New Zealand grants asylum to the author of the book on detention camps in Australia

Journalist and author Behrouz Boochani had testified that hell lived for six years in the detention camps for migrants in Australia, in a book written with his phone. He has just been granted asylum in New Zealand.

Six years passed before the situation of Behrouz Boochani, an Iranian Kurdish journalist arrested by Australia in a refugee camp in Papua New Guinea, was corrected. The 37-year-old refugee made himself known by testifying about his trial in an award-winning book, written with his mobile phone, from inside the camp. He has just received political asylum in New Zealand, a neighbor of Australia, announced on Friday 24 June the New Zealand Ministry of the Interior.

After six years in prison, Behrouz Boochani managed to reach New Zealand in November 2019 with the help of NGO Amnesty International and the UN High Commissioner for Refugees (UNHCR).

Shipwreck at sea and prison

He had fled Iran in 2013 due to the prosecution of the Kurdish newspaper for which he worked. After a dangerous journey from Indonesia to Australia that ended when his boat sank, the young man was arrested by Australian authorities and placed in a detention camp for migrants on Manus Island in the northeast of the Papua archipelago.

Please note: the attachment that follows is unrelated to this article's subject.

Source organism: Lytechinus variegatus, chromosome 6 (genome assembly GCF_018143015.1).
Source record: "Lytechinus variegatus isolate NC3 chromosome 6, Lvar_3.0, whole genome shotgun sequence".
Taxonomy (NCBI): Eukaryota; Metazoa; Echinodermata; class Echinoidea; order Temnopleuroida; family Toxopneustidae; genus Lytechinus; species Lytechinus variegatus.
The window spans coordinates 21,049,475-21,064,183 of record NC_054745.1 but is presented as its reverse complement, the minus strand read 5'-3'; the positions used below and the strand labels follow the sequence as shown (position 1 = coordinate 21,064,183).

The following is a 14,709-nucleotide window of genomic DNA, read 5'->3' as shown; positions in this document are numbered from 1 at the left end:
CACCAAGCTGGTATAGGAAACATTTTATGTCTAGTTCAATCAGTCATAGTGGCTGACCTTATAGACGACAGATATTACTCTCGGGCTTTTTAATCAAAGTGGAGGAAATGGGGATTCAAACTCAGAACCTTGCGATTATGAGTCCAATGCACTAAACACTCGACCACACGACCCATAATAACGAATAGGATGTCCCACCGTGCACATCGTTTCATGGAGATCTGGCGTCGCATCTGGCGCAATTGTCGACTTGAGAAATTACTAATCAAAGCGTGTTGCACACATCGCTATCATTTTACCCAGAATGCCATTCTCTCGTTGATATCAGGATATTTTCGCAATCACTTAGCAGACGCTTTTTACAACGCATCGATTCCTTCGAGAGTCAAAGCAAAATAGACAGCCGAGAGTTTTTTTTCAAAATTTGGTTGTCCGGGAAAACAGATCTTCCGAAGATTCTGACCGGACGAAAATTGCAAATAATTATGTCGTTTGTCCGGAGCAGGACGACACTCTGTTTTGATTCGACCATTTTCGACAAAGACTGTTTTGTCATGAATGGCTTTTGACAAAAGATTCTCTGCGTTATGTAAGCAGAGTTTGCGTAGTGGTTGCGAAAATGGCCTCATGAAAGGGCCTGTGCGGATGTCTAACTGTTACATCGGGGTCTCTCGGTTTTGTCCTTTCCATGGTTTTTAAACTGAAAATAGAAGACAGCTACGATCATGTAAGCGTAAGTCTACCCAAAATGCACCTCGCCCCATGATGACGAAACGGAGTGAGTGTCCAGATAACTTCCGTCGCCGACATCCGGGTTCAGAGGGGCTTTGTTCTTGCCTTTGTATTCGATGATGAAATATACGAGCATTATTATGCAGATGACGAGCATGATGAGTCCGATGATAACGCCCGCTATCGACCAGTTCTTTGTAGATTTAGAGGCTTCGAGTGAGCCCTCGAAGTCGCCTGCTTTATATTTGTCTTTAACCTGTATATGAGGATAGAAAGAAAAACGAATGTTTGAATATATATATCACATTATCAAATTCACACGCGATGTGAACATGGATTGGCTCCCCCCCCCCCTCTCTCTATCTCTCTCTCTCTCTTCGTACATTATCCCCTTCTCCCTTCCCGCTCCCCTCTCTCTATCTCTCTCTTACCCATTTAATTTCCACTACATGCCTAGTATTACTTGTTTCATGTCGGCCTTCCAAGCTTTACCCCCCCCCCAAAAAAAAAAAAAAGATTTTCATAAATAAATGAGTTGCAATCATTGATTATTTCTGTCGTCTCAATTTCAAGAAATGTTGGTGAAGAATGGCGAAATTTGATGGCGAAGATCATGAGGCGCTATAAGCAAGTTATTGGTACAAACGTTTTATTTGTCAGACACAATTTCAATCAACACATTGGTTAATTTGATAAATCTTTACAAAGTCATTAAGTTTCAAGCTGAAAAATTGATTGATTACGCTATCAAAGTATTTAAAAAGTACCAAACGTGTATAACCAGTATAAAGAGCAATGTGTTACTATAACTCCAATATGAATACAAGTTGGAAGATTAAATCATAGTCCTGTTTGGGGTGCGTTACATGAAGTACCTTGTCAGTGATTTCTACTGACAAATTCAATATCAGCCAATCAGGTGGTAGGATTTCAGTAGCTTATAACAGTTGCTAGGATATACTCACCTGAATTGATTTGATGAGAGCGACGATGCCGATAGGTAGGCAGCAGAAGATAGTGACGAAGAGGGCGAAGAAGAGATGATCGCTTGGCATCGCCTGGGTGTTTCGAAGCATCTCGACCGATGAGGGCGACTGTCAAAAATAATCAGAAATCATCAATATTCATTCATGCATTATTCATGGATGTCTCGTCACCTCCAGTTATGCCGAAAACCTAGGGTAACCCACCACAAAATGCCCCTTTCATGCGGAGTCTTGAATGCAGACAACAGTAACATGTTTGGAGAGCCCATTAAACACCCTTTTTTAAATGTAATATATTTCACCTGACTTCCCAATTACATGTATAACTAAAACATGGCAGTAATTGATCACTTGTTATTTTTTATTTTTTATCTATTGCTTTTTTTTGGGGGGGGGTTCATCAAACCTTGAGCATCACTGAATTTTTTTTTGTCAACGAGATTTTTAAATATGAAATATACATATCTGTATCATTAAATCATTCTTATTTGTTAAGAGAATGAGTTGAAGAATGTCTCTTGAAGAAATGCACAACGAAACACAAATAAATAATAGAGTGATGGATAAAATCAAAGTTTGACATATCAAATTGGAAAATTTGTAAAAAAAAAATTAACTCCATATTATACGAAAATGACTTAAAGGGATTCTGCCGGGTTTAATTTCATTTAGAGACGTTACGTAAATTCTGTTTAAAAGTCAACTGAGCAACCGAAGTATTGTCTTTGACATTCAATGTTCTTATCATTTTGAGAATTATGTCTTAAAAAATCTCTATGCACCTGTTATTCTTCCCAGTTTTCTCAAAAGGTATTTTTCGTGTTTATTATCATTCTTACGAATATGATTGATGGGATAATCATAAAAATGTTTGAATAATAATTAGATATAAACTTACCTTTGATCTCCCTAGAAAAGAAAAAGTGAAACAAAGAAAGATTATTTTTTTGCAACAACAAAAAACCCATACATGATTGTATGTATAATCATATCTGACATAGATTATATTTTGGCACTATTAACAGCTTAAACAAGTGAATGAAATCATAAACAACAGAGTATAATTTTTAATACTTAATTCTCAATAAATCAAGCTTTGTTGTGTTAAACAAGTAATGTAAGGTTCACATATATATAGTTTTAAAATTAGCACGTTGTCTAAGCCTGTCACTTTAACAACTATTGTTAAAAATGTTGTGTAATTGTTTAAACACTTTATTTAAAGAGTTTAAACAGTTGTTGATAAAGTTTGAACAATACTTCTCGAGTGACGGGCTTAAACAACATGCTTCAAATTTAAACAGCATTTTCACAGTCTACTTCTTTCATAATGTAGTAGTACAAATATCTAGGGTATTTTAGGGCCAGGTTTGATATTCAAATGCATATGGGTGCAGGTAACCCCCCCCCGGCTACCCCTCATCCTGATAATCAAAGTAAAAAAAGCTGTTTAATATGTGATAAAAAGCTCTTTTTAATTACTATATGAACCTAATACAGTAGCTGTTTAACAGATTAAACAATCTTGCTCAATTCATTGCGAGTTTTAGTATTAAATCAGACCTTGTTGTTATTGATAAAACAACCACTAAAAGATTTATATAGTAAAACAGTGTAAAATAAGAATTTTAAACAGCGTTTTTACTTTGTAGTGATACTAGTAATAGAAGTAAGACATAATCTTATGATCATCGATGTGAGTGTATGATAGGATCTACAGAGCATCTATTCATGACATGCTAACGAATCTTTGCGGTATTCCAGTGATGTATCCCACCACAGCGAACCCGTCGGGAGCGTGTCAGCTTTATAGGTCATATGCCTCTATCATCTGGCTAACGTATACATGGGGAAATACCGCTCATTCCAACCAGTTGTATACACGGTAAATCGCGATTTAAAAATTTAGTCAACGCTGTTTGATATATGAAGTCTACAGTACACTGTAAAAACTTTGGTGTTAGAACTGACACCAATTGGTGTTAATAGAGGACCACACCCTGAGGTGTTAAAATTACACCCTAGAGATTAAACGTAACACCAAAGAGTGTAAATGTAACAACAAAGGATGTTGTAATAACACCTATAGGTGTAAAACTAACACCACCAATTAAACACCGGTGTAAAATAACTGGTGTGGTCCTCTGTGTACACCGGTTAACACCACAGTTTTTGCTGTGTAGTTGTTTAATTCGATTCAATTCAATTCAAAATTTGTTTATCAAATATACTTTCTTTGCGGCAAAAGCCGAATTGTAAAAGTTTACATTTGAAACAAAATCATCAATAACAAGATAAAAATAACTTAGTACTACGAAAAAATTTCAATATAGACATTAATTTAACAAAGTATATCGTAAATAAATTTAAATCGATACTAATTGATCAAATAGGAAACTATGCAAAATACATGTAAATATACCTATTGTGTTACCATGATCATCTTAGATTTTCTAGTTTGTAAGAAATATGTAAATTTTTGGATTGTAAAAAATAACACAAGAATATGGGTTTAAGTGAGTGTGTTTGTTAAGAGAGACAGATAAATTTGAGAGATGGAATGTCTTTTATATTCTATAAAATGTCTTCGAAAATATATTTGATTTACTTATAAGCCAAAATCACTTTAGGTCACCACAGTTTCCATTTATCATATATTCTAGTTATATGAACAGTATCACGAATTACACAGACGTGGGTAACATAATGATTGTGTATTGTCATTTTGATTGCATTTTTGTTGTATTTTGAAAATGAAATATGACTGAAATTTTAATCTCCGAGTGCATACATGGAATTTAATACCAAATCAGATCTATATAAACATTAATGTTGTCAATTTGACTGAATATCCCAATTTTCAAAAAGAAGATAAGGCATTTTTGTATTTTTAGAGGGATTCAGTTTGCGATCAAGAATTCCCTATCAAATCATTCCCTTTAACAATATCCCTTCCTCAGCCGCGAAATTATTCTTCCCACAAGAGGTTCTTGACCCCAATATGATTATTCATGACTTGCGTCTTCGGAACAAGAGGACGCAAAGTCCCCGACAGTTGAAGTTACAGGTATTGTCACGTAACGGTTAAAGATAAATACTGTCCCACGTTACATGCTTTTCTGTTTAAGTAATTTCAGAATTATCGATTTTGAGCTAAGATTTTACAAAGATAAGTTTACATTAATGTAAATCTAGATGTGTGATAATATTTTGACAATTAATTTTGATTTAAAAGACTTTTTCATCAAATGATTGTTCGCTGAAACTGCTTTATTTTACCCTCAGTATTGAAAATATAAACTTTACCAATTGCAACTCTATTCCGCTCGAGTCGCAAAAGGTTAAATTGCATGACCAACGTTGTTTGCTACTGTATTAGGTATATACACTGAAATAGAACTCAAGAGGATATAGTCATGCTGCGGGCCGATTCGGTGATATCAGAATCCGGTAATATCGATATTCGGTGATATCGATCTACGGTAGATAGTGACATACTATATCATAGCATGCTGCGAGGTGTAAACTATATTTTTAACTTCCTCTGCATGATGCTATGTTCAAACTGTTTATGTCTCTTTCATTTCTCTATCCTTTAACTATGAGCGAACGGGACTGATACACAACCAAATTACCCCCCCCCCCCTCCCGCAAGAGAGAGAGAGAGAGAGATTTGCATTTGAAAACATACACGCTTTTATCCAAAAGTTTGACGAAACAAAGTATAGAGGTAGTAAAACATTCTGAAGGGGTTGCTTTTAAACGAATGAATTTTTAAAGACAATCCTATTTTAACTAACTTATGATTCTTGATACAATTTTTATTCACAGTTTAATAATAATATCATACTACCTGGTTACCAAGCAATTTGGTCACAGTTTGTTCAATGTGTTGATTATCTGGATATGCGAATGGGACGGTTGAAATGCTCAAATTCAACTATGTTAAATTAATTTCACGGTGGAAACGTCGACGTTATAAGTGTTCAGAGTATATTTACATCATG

In his book “No Friend But the Mountains: Writing from Manus Prison” (“Testimony of a Prison. From Exile to Literary Awards”), published in 2018, Behrouz Boochani looks back on his career and experience of the offshore camp, where Australia has locked up illegal immigrants for several years and sought to reach their shores, pursuing an immigration policy condemned by human rights organizations.

From 2013, arguing that it saved lives by discouraging migrants from embarking on a dangerous sea voyage, Camberra set out to turn back all illegal boats en route to its shores. Migrants who fell through the cracks were sent to camps in Nauru or Manus under an agreement with Papua New Guinea. They were banned from permanent residence in Australia, even if they met the criteria for asylum.

Today, boat arrivals, once almost daily, have become extremely rare and several of these controversial camps have been closed, including Manus 2017.

Behrouz Boochani – who remained trapped on Manus Island despite the camp’s closure in 2017 – first ended up in Papua New Guinea’s capital, Port Moresby, in 2019, where he was favored by houses.

Witness a violent migration policy

Suicide, acts of self-harm and psychological suffering … Behrouz Boochani’s book has helped to publish the reality of the living conditions in the Manus camps and the violence suffered by the refugees, including children. It has been assigned.

Her testimony, carefully written on a mobile phone and sent a jerk via WhatsApp to a translator, won the Victoria Prize for Literature last year, Australia’s most richly awarded literary prize.

Behrouz Boochani expressed his relief at the announcement of his refugee status in New Zealand and promised to continue fighting for refugees in his new homeland and further planned to seek a permanent residency title.

He now works as a researcher at the University of Canterbury, based in Christchurch, the large city on the South Island of New Zealand.

With AFP